If you’re going to take the risk of running an agency, shouldn’t you get the benefits too? Welcome to Agency Management Institute’s Build A Better Agency podcast, presented by HubSpot. We’ll show you how to build an agency that can scale and grow with better clients, invested employees, and best of all, more money to their bottom line. Bringing his 25+ years of experience as both an agency owner and agency consultant, please welcome your host, Drew McLellan.

Drew McLellan:

Hey everybody, Drew McLellan here with another episode of Build A Better Agency. Today, we are going to talk about sales, which I know for a lot of you is sort of a dirty word. I know that for many of you, when I talk to agency owners, and I say, “Tell me about your sales process, your biz dev process,” a lot of you talk about referrals and repeat clients and all of that. But, when it gets down to actually having a system or a process around sales, it’s one of those places where agency owners tend to shy away from it. I think we shy away from it for a lot of reasons.

Number one, I think we are afraid of being rejected. I think we are simply too busy. And so, because it’s not a thing we love to do… I’m a firm believer in if something is important to you, and if it’s something you enjoy, you will find the time to do it. I see that every day in my own personal life certainly, but I see it in the agency owners that I work with. And one of the reasons why I think that sales is really challenging for agency owners is that we don’t carve out the time to do it.

As you’re going to hear, and I’m going to tell you about my guest in just a second, but as you’re going to hear in the conversation that we had, honestly part of sales is making time for sales. And so, I’m a huge proponent of actually carving out some time and not being in the office. So, one of the things I like to recommend to agency owners is that you carve out, even if it’s just half a day, that you carve out at least half a day, and you work somewhere else other than at the office because you all know what happens when you get to the office, the minute you walk in the door, they’re lined up to talk to you.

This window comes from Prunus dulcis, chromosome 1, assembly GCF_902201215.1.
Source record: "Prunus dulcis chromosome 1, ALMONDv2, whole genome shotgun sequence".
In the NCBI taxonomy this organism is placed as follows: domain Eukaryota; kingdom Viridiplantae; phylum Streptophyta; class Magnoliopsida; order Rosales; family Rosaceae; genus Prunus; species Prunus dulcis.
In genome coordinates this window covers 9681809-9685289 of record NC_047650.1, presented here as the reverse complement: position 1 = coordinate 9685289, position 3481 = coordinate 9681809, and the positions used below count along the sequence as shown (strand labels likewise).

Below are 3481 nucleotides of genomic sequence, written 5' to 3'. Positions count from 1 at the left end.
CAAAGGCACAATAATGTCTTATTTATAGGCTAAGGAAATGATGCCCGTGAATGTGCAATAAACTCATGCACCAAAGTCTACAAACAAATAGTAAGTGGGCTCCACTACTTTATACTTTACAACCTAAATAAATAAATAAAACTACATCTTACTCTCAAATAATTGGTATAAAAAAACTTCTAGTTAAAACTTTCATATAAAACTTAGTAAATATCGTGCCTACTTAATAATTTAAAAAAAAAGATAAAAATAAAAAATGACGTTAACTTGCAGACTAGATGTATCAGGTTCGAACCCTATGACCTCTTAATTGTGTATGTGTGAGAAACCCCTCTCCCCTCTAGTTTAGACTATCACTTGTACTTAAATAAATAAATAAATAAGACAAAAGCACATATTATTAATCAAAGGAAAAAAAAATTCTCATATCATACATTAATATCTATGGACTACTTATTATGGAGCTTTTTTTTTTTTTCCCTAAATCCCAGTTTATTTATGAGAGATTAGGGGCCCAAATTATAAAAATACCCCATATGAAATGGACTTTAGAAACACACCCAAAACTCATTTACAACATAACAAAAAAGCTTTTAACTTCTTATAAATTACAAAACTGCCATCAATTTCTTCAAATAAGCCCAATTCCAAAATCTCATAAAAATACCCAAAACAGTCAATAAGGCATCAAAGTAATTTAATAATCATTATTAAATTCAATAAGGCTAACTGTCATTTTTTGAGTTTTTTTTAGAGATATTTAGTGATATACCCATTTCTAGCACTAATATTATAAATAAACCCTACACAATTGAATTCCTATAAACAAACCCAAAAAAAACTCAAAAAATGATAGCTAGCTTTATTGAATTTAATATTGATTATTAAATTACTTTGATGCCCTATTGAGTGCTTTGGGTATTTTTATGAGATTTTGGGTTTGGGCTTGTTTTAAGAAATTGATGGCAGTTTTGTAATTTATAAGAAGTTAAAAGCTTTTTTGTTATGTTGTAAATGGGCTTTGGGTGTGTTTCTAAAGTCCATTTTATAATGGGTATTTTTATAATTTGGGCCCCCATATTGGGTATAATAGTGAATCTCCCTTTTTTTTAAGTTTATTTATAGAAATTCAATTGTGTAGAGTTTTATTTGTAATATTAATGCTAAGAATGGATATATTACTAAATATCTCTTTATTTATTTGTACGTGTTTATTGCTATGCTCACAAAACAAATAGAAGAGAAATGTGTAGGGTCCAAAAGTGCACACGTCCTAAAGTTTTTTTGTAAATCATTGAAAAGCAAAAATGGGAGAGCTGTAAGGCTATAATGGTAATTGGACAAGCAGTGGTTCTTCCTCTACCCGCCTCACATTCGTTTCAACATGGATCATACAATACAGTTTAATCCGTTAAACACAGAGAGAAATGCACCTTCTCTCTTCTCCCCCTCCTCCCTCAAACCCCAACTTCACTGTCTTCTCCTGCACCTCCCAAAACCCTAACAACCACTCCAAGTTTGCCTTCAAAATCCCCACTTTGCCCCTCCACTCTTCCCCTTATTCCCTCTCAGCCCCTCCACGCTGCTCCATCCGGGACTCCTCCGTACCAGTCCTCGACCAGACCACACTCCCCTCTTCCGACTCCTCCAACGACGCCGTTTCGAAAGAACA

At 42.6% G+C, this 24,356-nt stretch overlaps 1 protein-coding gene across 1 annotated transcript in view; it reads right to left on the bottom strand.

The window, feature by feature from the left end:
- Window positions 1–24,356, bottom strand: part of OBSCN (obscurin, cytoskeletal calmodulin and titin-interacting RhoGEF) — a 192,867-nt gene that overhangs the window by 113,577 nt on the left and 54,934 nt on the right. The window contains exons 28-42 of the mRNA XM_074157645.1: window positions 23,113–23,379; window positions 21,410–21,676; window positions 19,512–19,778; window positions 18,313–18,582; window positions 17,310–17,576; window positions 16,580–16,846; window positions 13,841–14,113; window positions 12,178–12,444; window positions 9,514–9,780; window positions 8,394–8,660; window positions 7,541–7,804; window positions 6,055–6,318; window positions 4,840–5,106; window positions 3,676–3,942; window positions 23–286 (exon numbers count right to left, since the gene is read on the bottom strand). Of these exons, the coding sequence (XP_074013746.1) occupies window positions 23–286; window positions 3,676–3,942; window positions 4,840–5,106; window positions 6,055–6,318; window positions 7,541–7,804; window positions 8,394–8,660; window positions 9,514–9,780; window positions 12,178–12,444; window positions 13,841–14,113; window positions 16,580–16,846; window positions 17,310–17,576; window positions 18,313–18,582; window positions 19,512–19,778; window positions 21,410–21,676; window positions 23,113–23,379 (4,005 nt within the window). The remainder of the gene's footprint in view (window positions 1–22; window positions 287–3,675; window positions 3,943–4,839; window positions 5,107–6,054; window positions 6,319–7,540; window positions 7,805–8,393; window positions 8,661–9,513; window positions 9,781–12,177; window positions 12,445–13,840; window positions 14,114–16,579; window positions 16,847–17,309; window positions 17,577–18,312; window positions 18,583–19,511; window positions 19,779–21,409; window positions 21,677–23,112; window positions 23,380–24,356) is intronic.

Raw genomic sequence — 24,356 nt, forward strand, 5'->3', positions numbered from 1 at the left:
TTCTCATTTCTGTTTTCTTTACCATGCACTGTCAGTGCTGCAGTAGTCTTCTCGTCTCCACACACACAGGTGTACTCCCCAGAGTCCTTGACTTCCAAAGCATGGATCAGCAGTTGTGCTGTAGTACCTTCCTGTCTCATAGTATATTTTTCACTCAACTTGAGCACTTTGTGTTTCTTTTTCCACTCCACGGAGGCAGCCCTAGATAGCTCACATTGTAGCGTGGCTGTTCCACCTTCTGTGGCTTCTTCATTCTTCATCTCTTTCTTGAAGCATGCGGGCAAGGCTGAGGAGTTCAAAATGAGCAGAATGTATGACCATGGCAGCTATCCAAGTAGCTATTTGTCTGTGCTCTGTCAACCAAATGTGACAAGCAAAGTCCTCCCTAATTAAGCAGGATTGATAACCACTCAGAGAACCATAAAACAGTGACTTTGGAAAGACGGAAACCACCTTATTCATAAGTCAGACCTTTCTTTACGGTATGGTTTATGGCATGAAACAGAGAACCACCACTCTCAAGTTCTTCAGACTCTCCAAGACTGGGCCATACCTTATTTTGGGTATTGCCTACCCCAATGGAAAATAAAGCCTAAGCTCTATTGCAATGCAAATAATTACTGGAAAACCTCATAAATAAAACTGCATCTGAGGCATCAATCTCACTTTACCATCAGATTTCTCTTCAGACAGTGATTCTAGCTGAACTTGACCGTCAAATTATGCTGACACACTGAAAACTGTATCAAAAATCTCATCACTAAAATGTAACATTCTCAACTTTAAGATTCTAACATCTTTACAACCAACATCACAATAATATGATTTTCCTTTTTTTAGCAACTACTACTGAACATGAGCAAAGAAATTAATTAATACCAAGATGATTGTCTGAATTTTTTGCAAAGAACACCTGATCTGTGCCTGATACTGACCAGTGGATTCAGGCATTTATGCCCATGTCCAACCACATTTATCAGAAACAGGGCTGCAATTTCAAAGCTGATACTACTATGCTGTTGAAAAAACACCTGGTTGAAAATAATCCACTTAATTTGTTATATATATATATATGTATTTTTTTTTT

So, maybe it’s a morning, maybe it’s an afternoon. The iffy part of the afternoon is that you oftentimes get caught up in something and there’s a fire, and you don’t get out. So, I highly recommend mornings, and what I would recommend is that you pick a morning a week. So, let’s call it Tuesday mornings, block it off on your calendar, make it absolutely impossible for people to schedule something with you on that Tuesday morning, and be uber disciplined about you not violating it. Because actually, the one who violates it the most is you. So, carve out that Tuesday morning, put it on your calendar, don’t schedule anything, and that is your biz dev time.

That’s your time to work on the prospect list, that’s the time for you to do the research you need to do, it might be the time that you make phone calls or send emails, whatever it is, that’s biz dev time for you. And as ridiculous as it sounds, if you can carve out three or four hours once a week, down the road we’ll talk about doing more, but for now, just three or four hours, you will be amazed at how much you get done and where you go with sales.

The other thing that I want to put into your brain before we dive into this conversation with our guest today is one of the things that I think is also intimidating about sales for agency owners is this idea that we have to have this huge list of potential prospects that we have to go after. If any of you have heard me speak at a conference about new business or anything else, you know that I am a firm believer that you should have a list of 25 nano levels, so super small, microscopic level, right? 25 companies that you would kill to work with and that you are going to pursue on an ongoing basis until they hire you someday or they get a restraining order, that’s it.